Right-wing members of Congress support federal subsidies to the oil and gas industries as well as tax breaks for corporations and big business in general, and scream bloody murder when Democrats and/or progressives suggest eliminating them. Social conservatives strongly favor government restrictions on abortion, up to and including a federal ban on all abortions. They think the government has a right to control or restrict the ability of two consenting adults to marry if they are the same gender. They think the government has a right to prevent gay couples from adopting. They think government has the right to pass laws restricting or banning the wearing of specific types of religious garb in public. They think government has the right to pass laws forbidding specific religious observances that are not otherwise illegal, or to ban adherents of one particular religion from maintaining houses of worship.
And of course, the above does not even begin to touch on the right’s support for government exerting control over or violating political freedoms and human rights in areas such as surveillance, detention and interrogation policies, public assembly and peaceful dissent, personal reading choices, writing and reporting, personal associations, membership and/or involvement in volunteer and professional activities, domestic and foreign travel, and many more.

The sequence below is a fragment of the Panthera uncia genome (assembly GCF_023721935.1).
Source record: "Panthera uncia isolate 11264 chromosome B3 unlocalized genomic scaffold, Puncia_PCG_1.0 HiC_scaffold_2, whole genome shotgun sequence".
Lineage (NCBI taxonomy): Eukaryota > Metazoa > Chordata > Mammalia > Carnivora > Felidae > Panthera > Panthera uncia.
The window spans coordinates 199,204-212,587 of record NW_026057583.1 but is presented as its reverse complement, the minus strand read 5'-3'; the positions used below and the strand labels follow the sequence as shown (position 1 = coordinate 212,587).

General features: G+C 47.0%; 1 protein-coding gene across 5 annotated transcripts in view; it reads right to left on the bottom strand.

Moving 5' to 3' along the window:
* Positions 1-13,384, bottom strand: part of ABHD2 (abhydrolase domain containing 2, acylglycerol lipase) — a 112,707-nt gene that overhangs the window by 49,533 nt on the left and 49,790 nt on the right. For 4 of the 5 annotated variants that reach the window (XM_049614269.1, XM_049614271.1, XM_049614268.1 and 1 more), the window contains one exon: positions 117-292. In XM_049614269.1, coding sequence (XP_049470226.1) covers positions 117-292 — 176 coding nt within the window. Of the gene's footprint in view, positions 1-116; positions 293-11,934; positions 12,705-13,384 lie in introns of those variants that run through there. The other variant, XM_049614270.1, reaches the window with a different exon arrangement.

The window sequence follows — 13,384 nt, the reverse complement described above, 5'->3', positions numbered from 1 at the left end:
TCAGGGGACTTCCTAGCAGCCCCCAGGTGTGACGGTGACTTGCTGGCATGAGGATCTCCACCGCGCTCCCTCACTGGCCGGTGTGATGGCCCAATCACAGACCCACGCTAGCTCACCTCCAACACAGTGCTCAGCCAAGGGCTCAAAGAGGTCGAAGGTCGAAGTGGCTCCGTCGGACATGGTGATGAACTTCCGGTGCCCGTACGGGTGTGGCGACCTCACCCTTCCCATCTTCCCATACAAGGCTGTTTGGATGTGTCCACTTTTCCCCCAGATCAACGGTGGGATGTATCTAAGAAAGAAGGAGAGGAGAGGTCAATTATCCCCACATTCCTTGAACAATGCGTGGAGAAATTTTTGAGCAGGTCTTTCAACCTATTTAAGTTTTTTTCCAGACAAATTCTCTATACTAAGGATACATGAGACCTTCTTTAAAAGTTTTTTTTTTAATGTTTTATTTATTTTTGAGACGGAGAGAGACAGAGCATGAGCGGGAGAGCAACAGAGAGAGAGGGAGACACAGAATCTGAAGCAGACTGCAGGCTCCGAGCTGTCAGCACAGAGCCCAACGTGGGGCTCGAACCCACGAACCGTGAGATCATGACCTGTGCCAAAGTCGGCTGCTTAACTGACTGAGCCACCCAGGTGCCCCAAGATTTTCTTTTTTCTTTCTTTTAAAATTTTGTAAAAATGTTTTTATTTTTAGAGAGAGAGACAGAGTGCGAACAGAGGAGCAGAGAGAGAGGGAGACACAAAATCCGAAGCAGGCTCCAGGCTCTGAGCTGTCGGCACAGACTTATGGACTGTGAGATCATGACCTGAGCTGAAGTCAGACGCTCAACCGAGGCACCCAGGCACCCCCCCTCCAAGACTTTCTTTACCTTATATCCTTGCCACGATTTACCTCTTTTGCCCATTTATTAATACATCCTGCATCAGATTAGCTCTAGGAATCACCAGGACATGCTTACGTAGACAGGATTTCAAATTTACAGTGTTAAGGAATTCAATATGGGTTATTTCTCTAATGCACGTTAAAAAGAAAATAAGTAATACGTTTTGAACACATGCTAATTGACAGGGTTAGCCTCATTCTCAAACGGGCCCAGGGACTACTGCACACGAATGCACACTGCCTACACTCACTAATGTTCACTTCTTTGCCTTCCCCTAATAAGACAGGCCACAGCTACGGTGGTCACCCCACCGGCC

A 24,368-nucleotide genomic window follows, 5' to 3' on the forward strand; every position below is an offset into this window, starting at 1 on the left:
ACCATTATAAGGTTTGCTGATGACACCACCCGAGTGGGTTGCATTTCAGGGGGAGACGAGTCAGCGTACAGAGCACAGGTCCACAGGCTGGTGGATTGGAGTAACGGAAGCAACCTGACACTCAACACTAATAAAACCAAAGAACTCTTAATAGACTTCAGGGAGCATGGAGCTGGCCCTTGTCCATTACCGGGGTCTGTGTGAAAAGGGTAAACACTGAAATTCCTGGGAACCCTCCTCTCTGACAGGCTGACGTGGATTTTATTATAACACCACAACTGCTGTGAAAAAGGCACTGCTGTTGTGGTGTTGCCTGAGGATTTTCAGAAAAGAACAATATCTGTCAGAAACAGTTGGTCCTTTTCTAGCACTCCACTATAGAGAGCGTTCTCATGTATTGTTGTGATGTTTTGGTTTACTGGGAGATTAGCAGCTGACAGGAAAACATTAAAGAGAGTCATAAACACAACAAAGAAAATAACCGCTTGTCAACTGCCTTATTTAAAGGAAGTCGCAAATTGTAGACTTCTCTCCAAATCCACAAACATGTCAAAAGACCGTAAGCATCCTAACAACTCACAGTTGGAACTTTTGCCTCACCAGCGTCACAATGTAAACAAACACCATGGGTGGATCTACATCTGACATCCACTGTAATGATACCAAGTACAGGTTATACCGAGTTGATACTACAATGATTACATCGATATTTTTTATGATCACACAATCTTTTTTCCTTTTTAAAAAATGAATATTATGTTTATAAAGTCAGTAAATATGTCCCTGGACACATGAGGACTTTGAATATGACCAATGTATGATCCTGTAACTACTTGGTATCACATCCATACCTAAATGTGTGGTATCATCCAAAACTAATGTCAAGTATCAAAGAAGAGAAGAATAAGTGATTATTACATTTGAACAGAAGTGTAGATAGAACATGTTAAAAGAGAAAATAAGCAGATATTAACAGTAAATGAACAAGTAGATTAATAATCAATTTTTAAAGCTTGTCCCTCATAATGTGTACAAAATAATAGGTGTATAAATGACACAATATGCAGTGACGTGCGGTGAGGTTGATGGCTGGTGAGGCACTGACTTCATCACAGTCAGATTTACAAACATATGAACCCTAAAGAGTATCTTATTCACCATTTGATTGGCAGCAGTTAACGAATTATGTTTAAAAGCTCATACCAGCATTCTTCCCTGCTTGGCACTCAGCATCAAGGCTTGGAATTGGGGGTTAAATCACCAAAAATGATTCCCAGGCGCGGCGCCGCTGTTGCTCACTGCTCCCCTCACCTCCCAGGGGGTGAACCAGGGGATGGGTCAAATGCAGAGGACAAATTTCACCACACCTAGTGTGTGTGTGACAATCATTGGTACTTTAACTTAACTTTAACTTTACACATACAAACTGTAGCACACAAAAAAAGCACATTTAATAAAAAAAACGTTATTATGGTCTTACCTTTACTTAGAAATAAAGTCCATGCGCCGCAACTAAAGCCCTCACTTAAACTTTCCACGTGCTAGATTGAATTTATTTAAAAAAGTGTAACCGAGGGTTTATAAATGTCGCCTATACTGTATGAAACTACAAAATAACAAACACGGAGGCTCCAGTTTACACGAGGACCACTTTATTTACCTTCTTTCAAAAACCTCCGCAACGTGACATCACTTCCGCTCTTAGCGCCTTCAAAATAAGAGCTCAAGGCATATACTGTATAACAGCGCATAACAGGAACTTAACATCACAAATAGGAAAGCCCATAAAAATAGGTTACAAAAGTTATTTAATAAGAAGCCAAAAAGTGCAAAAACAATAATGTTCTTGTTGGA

If it’s not clear by now, my purpose in writing all this is to push back, hard, against the notion that the essential difference between conservatives and liberals has to do with their respective philosophies about government. It’s to refute the idea that the right and left hold opposing views about the appropriate size of government and the proper relationship between government and the people.
In truth, the most significant difference between right and left has nothing to do with “small” government versus “big” government. It’s not true that conservatives believe the role of government should be limited to the specific powers enumerated in Article 1, Section 8, of the U.S. Constitution, while liberals believe that government should function as a self-styled benevolent nanny telling Americans what is best for them, and making people’s choices for them instead of allowing individuals to make their own choices.